Cholera in the Mediterranean: outbreak in Albania


In the 1990s, an epidemic of cholera caused by Vibrio cholerae 01 El Tor has spread from northern Pakistan to the Mediterranean. In 1993 sporadic cases of cholera, and epidemic foci, were recorded in many countries of the southern part of Eastern Europe. Cases were also notified in Crimea and Turkey, but only one imported case was notified in Greece (1).

On 9 September 1994, the Albanian government reported to the World Health Organization (WHO) an epidemic focus of cases of cholera by V. cholerae El Tor in the city of Berati, in the central- southern part of the country. An epidemiologist and a bacteriologist from the Istituto Superiore di SanitĂ  in Rome were sent to Albania on behalf of the WHO regional office. This report presents the results of the outbreak investigation made in collaboration with colleagues from the Institute of Public Health of Tirana.


Cases of cholera were defined as patients who were admitted to hospital with severe diarrhoea (six or more loose stools in the previous 24 hours) and who met one of the following criteria: isolation of V. cholerae El Tor from stools; or clinical diagnosis of cholera in a patient from a town where patients had been diagnosed by the isolation of V. cholerae El Tor isolated from their stools.

Data were obtained from hospital registers, personal interviews with patients admitted to hospital, reports of the Albanian National Hygiene Institute, the bacteriology laboratory of the Albanian Hygiene Institute, and local health offices.

Following the isolation of V. cholerae from stool specimens or rectal swabs, isolates were identified and characterised by biochemical tests and serotyped with group and type specific antisera by the Institute of Public Health of Tirana and subsequently confirmed by the Institut Pasteur in Paris.Cytotoxicity assays were used to measure cholera enterotoxin production. Antimicrobial susceptibility was also tested.


During September 1994, 300 cases of cholera were notified to the authorities of Tirana. V. cholerae 01 El Tor serotype ogawa was isolated from more than 40% of the cases.

Most cases were clustered in small towns in the south eastern Albania along the main roads from Northern Greece and the Former Yugoslavian Republic of Macedonia. There were no family clusters and only five child cases. The number of adults admitted to hospital with acute gastroenteritis in these towns reached a peak during the week 9 to 16 September 1994. In the hospitals of the two main coastal towns (Durazzo and Vlora) no similar peak was found.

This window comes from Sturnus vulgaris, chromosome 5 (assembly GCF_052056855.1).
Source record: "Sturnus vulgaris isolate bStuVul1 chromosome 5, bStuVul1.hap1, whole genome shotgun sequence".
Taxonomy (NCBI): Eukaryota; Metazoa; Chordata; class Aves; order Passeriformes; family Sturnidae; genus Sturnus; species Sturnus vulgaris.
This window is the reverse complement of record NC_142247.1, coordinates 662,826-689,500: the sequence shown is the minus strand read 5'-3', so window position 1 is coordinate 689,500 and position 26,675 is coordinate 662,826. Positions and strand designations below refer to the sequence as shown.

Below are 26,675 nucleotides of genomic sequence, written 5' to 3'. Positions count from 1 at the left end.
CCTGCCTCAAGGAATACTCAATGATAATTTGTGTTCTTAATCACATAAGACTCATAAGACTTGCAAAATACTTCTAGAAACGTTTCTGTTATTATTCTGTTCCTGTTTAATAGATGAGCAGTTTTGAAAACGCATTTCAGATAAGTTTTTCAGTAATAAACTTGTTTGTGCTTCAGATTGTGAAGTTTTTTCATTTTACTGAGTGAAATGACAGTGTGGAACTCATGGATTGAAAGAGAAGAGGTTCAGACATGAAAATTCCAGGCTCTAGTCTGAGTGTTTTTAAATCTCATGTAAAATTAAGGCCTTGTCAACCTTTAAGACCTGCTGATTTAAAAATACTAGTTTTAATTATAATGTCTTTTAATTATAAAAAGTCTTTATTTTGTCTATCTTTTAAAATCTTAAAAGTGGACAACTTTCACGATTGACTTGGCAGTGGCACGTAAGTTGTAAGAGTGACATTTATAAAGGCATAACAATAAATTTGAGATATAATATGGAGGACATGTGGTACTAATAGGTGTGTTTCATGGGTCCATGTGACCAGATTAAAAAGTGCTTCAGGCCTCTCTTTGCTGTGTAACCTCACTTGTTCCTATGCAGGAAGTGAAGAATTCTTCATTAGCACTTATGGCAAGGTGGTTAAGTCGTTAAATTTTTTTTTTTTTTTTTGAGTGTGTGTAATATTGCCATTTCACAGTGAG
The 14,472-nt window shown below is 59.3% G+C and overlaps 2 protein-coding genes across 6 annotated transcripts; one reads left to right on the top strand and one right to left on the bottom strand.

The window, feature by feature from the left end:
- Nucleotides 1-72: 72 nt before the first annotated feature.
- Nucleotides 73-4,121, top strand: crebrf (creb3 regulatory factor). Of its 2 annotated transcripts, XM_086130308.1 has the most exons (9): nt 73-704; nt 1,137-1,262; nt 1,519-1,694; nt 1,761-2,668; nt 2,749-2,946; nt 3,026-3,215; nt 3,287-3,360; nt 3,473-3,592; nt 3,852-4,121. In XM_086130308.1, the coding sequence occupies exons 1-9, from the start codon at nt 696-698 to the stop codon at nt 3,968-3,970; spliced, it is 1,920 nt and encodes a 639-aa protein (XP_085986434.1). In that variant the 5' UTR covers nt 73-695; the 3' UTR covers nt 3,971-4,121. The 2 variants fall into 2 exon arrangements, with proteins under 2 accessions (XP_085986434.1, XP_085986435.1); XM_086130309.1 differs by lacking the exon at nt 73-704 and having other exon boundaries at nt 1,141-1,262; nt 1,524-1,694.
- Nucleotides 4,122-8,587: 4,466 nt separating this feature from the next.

The first six cases of cholera were diagnosed in Albanian refugees who had been repatriated from Greece a few days before becoming ill.

Over 100 patients with cholera were interviewed in three towns. No food stuff was identified as a potential risk factor, but all had drunk fresh water or been exposed to the public water supply. Thirty percent of those interviewed did not live in the towns, but came from neighbouring villages. These patients had been exposed to water in the town on the day of their visit, two to five days before becoming ill. There were few or no data from monitoring drinking water quality in the investigated towns. Colimetric counts showed evidence of heavy faecal contamination of the drinking water in districts where patients had been exposed.

More than sixty strains of V. cholerae isolates, representing different geographical clusters, produced cholera enterotoxin. All strains were resistant to tetracycline and trimethoprim-sulphametoxazole and were sensitive to nalidixic acid, cephalotin, chloramphenicol, gentamicin, ampicillin and tobramycin.


The epidemic caused by V. cholerae O1 El Tor quickly reached the Mediterranean Sea in the beginning of 1990. The Albanian outbreak showed that environmental risk factors for waterborne transmission of cholera exist in countries on the Adriatic coast.

Although no case-control study was done to indentify the vehicle of the outbreak, the evidence for waterborne transmission in the Albanian epidemic was strongly supported by the geographical distribution of cases, individual risk exposure of cases, and by colimetric counts that confirmed faecal contamination of drinking water. Interruption of the public supply of drinking water led to an abrupt halt of new cases of cholera. Given that most infected individuals are asymptomatic (2), the small number of child cases, and the lack of household clusters are consistent with the diffuse pattern of waterborne cholera.

Cholera may be transmitted from region to region or country to country by infected humans. Faecal contamination of the public water supply enabled explosive outbreaks of the cholera to occur in towns. Many of the affected towns shared the same water supply.

In early October 1994, 12 cases of cholera were diagnosed in Bari, an Italian port on the opposite coast of the Adriatic Sea to Albania. These 12 citizens had eaten raw squids washed with water from the Bari harbour. V. cholerae was also isolated from raw squid and samples of sewage water. The isolated vibrios were shown to be the same phage type as those found in Albania.


1. Cholera in 1993, Weekly Epidemiological Record, WHO, 14 July 1995; 70: 201-208

2. Benenson’s Control of Communicable Disease in Man, 15th edition, 1990, American Public Health Association

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